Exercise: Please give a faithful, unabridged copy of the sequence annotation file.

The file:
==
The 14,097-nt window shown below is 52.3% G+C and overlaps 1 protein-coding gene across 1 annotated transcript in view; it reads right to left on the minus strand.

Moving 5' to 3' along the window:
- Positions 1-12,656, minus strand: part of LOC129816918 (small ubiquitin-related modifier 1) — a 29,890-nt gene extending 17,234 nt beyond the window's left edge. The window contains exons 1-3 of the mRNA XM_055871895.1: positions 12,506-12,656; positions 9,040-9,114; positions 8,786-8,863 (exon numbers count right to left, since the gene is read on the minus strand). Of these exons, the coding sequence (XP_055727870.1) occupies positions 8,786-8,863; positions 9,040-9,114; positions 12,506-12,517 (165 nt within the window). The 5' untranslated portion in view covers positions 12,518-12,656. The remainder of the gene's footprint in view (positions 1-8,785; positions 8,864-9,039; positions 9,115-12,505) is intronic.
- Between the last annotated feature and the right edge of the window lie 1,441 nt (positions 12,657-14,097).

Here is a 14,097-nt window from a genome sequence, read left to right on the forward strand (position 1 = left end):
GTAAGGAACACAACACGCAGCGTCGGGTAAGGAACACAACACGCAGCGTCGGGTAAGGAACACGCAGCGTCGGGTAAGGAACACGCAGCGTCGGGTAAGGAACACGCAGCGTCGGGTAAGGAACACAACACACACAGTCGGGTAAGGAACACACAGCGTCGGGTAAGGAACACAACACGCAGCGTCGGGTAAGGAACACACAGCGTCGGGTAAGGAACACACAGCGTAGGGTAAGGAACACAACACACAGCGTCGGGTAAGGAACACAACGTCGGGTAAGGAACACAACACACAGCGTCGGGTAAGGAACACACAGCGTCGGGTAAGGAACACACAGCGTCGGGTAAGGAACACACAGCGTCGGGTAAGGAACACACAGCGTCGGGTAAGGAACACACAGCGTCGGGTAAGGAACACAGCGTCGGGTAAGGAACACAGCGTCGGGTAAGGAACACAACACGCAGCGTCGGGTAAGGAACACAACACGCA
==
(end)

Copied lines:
The 14,097-nt window shown below is 52.3% G+C and overlaps 1 protein-coding gene across 1 annotated transcript in view; it reads right to left on the minus strand.

Moving 5' to 3' along the window:
- Positions 1-12,656, minus strand: part of LOC129816918 (small ubiquitin-related modifier 1) — a 29,890-nt gene extending 17,234 nt beyond the window's left edge. The window contains exons 1-3 of the mRNA XM_055871895.1: positions 12,506-12,656; positions 9,040-9,114; positions 8,786-8,863 (exon numbers count right to left, since the gene is read on the minus strand). Of these exons, the coding sequence (XP_055727870.1) occupies positions 8,786-8,863; positions 9,040-9,114; positions 12,506-12,517 (165 nt within the window). The 5' untranslated portion in view covers positions 12,518-12,656. The remainder of the gene's footprint in view (positions 1-8,785; positions 8,864-9,039; positions 9,115-12,505) is intronic.
- Between the last annotated feature and the right edge of the window lie 1,441 nt (positions 12,657-14,097).

Here is a 14,097-nt window from a genome sequence, read left to right on the forward strand (position 1 = left end):
GTAAGGAACACAACACGCAGCGTCGGGTAAGGAACACAACACGCAGCGTCGGGTAAGGAACACGCAGCGTCGGGTAAGGAACACGCAGCGTCGGGTAAGGAACACGCAGCGTCGGGTAAGGAACACAACACACACAGTCGGGTAAGGAACACACAGCGTCGGGTAAGGAACACAACACGCAGCGTCGGGTAAGGAACACACAGCGTCGGGTAAGGAACACACAGCGTAGGGTAAGGAACACAACACACAGCGTCGGGTAAGGAACACAACGTCGGGTAAGGAACACAACACACAGCGTCGGGTAAGGAACACACAGCGTCGGGTAAGGAACACACAGCGTCGGGTAAGGAACACACAGCGTCGGGTAAGGAACACACAGCGTCGGGTAAGGAACACACAGCGTCGGGTAAGGAACACAGCGTCGGGTAAGGAACACAGCGTCGGGTAAGGAACACAACACGCAGCGTCGGGTAAGGAACACAACACGCA